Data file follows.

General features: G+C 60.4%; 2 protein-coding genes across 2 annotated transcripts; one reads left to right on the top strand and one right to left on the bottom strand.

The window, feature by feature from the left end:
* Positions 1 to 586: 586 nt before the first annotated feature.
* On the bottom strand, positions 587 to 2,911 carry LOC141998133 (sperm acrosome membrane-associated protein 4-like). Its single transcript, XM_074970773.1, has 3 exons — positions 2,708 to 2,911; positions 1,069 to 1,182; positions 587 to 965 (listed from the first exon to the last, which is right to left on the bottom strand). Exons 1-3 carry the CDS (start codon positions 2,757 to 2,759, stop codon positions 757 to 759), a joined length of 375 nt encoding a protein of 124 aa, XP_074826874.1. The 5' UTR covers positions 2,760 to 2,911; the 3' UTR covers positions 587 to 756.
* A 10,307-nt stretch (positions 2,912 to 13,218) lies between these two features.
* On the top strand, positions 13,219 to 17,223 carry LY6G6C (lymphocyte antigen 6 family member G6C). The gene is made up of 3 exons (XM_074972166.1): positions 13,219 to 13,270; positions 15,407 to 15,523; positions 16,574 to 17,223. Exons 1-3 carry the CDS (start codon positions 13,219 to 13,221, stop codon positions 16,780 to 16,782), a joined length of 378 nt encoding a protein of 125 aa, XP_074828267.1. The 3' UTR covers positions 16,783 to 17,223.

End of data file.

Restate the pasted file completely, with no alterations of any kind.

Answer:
General features: G+C 60.4%; 2 protein-coding genes across 2 annotated transcripts; one reads left to right on the top strand and one right to left on the bottom strand.

The window, feature by feature from the left end:
* Positions 1 to 586: 586 nt before the first annotated feature.
* On the bottom strand, positions 587 to 2,911 carry LOC141998133 (sperm acrosome membrane-associated protein 4-like). Its single transcript, XM_074970773.1, has 3 exons — positions 2,708 to 2,911; positions 1,069 to 1,182; positions 587 to 965 (listed from the first exon to the last, which is right to left on the bottom strand). Exons 1-3 carry the CDS (start codon positions 2,757 to 2,759, stop codon positions 757 to 759), a joined length of 375 nt encoding a protein of 124 aa, XP_074826874.1. The 5' UTR covers positions 2,760 to 2,911; the 3' UTR covers positions 587 to 756.
* A 10,307-nt stretch (positions 2,912 to 13,218) lies between these two features.
* On the top strand, positions 13,219 to 17,223 carry LY6G6C (lymphocyte antigen 6 family member G6C). The gene is made up of 3 exons (XM_074972166.1): positions 13,219 to 13,270; positions 15,407 to 15,523; positions 16,574 to 17,223. Exons 1-3 carry the CDS (start codon positions 13,219 to 13,221, stop codon positions 16,780 to 16,782), a joined length of 378 nt encoding a protein of 125 aa, XP_074828267.1. The 3' UTR covers positions 16,783 to 17,223.